The Truth about False Confessions
Above are some of the moments from our event “The Truth About False Confessions” held on Tuesday, March 22. Watch the full event and read a description below.
Most people instinctively believe that only guilty people confess. But a great deal of both academic research and empirical evidence about wrongful convictions shows that false confessions are both real and surprisingly common. The Netflix documentary “Making a Murderer” has drawn recent attention to this issue, as it features a videotaped interrogation of a mentally-challenged 16-year-old boy that yields a confession that most experts and viewers have concluded was almost certainly false.
This event demonstrated “the truth about false confessions” by featuring four of the most famous exonerees who were wrongfully convicted based on false confessions they provided as juveniles.
About the speakers:
Martin Tankleff falsely confessed to the murder of his parents, who were attacked and killed in their home in 1988, on the first day of then 17-year-old Marty’s senior year of high school, in Port Jefferson, New York (on Long Island). Marty served almost 18 years of his 50-year prison sentence before being exonerated. Since his release in December 2007, he has received his B.A. and his J.D. degrees, and he plans to become a practicing criminal defense attorney.
Marty before and after his incarceration:
Yusef Salaam was one of the five boys who were wrongfully convicted for the brutal attack and rape of the “Central Park jogger” in one of the most notorious and highly-publicized crimes and investigations in New York history. As recounted in Ken Burns’ award-winning documentary, “The Central Park Five,” then 15-year-old Yusef and four other boys he didn’t even know falsely confessed to the crime under intense police interrogation. Yusef served twelve years in prison. Years later, DNA evidence proved that the crime had been committed by a serial rapist and murderer who went on to victimize other women.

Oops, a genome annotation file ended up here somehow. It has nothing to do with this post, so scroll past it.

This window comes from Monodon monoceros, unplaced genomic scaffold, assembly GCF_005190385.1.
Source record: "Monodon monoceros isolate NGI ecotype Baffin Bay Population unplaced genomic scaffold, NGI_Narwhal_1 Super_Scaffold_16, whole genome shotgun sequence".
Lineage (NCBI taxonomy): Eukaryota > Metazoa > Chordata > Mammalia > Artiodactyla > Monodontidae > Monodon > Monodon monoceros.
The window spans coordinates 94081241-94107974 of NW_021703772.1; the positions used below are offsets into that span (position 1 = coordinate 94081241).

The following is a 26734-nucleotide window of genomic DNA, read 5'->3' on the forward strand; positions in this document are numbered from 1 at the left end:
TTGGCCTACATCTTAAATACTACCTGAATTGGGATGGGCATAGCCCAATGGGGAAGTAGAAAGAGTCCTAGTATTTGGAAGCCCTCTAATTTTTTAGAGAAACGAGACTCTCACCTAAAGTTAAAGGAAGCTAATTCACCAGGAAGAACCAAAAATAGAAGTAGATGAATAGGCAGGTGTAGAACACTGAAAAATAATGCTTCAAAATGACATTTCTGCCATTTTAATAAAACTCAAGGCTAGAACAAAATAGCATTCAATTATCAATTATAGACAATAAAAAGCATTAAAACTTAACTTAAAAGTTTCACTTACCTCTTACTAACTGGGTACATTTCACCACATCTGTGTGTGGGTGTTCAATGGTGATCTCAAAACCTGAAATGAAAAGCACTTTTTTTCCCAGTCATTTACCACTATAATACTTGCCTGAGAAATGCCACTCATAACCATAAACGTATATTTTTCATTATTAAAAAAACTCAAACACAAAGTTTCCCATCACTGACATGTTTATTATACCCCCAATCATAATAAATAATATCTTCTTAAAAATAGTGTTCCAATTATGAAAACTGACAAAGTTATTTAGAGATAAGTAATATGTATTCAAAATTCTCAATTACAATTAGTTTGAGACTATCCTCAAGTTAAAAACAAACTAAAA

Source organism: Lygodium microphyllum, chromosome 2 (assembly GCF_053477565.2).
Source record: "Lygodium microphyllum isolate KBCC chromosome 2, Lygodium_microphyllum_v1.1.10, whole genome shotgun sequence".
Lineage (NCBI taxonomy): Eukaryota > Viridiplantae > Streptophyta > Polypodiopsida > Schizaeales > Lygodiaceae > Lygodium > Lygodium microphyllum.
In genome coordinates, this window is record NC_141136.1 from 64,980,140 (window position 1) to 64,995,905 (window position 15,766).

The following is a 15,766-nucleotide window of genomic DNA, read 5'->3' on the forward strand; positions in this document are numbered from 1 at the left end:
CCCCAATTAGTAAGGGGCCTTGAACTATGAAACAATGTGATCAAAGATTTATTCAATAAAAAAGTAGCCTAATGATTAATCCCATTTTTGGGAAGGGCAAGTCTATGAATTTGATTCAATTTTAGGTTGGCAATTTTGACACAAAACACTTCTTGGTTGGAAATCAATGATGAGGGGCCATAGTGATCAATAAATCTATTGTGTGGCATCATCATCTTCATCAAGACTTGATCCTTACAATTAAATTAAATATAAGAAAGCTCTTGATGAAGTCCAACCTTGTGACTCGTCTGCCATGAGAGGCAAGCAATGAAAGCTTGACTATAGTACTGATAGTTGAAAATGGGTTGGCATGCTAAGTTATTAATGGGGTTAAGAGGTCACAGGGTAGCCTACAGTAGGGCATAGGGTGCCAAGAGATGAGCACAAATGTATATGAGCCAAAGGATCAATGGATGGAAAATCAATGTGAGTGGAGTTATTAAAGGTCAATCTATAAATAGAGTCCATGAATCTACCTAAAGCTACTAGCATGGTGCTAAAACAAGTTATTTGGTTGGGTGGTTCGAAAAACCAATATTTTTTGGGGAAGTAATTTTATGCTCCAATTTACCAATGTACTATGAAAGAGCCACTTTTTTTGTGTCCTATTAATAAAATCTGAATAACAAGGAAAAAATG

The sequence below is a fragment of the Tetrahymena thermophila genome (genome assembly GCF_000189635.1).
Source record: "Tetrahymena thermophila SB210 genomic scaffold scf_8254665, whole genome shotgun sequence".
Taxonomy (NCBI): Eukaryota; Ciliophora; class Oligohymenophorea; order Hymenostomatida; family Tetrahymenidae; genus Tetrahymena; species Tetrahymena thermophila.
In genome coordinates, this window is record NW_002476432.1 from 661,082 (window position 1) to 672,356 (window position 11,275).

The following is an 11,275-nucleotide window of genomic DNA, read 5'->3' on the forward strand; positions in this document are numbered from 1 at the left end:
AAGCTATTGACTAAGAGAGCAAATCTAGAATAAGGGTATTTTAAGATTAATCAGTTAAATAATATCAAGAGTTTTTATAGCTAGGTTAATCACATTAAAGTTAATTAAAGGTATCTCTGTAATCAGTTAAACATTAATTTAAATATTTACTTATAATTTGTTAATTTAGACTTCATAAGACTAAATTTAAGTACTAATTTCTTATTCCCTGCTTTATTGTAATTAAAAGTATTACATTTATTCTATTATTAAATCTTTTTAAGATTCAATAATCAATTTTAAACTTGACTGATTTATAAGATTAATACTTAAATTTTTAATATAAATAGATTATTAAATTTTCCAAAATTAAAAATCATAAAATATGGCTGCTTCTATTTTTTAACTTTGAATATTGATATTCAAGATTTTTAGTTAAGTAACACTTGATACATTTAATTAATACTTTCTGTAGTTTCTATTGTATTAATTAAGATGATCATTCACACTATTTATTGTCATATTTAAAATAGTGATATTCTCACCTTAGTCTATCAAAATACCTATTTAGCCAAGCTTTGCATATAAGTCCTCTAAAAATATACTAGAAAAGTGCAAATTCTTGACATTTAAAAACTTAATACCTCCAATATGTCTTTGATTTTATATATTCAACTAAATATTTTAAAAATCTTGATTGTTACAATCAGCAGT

Yusef before and after his incarceration:
David McCallum falsely confessed to the the 1985 kidnapping and murder of 20-year-old Nathan Blenner, who was found shot dead in a Brooklyn park after having been abducted in his car. At the time, David was 16, and despite the complete absence of evidence connecting him to the crime, David and his friend Willie Stuckey (who died in prison in 2001) were convicted and sentenced to 25 years in prison based on their coerced false confessions implicating each other. After spending over 29 years in prison, during which he lost all of his appeals and was denied parole for “failure to express remorse,” David was exonerated when DNA testing of cigarette butts found in Blenner’s car did not match him or Willie. A Conviction Integrity Unit found that the confessions were clearly false, based on facts likely fed by the police, and that prosecutors had withheld evidence of other suspects from David’s trial attorney. The documentary “David and Me” depicts the long struggle for David’s exoneration.
David before and after his incarceration:
Jeffrey Deskovic falsely confessed to the rape and murder of his high school classmate in 1989. Despite the fact that DNA from the crime scene did not match Jeff, a jury rejected the scientific evidence in favor of the prosecution’s argument that an innocent person would not falsely confess. Nearly 16 years later, new technology allowed for a second DNA test that yielded a match to a man who was in prison for a subsequent murder, and Jeff was finally exonerated. Since his release, Jeff has received B.A. and M.A. degrees, and thanks to the settlement of his civil suit, he has established the Jeffrey Deskovic Foundation for Justice.
Jeff before and after his incarceration: